yum todo list/bluesky items
October 22, 2004
I had a few folks ask me for this so here it is – this is a list of
todo items and zany ideas that I’d love to see people play with in yum
2.1.x. I’ll say that again – I don’t want to see any of this for yum
2.0.X, only for 2.1.X🙂
These are in no particular order.
– yum deplist packagename:
looks in the metadata for the packagename(s) and returns a list of its requirements. It should list the specific dependency then gives a short list of packages that provide that requirement from the metadata
– yum list obsoletes:
– list obsoletes of packages in the format – it needs to fit on one line (80chars) per obsolete.
package-ver-rel from repo obsoletes otherpackage-ver-rel
– leaf-node list/removal – I’d like an option to list/remove leafnodes. These are packages (especially libs) upon which nothing depends. There is some code in rpmUtils/transaction.py to return lists of them – the bit that needs to be done is figuring out what is a lib and what is an end-application.
– transactioninfo.py work – this is something I want to work on🙂
– Xtrigger – once transactioninfo.py is done then menno’s code can be included, too. We’ll need some sample/default modules here, too.
– new logging output and possible history saving. Logs are fine, they let you list some changes, but I think it might be useful to save a much more detailed log of what occurred, including error/output messages from each package in the transaction. This could be cool to implement a ‘yum history’ command – that printed out what happened, etc in a transaction. So you can look back at what you’ve done.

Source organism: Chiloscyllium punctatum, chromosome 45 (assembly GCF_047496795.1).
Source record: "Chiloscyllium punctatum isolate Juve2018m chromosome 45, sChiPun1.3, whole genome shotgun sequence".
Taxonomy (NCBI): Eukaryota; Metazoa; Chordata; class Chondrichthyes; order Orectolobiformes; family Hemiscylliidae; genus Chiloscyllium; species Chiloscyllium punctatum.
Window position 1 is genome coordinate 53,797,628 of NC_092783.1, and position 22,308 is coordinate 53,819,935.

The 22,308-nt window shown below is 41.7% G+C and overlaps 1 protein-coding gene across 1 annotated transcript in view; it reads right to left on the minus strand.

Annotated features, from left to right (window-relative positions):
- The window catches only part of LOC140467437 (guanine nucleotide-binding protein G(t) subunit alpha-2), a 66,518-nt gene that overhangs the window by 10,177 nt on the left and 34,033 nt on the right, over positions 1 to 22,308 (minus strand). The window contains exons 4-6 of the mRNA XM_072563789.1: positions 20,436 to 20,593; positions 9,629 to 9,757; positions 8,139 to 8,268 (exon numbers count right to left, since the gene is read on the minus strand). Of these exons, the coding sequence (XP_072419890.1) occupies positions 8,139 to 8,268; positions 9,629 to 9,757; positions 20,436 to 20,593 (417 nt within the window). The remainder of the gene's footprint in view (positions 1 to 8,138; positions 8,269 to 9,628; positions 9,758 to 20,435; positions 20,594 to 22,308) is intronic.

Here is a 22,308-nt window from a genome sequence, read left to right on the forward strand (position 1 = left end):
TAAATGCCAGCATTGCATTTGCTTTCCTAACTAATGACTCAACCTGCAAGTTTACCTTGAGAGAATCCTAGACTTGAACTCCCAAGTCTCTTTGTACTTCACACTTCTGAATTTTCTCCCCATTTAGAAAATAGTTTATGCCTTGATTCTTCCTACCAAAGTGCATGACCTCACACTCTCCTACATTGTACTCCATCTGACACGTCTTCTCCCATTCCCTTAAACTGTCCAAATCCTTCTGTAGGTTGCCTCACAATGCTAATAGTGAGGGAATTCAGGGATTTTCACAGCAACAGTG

– the above requires that we get some code in place to dup the output file descriptors from the rpm callback and capture their output. This _should_ be doable.
– importkey – I’d like yum to be able to import keys, if anyone wants to go the extra mile and write up code for stripping off extra signatures of the gpg keys so it won’t mess up the rpmdb on import, I’d be your best friend🙂
– rpm debug option – equivalent to passing -vv to rpm
– yum-shell – talked about quite a bit – an interactive shell for querying/packing/etc a yum transaction
– transaction chunking. As Daniel described elsewhere some way of reliably breaking up a large transaction into discrete and self-complete transactions. This would make play back and error recovery easier.
– make the diskspacecheck and other rpm transaction problem filters easier to specify
– xml-rpc interaction for sending yum commands to other systems – I think this would be cool and potentially useful – but I do also see the dangers therein – if someone wanted to work on an xml-rpc server implementation that exposed the major yum commands as methods I think that’d be a cool project and a good place to work on code outside of yum. At the very least – putting together some query/read-only code for collecting data from yum-running machines would be terribly interesting (to me)
– especially for those people managing a bunch of yum-enabled machines but with limited central-server resources.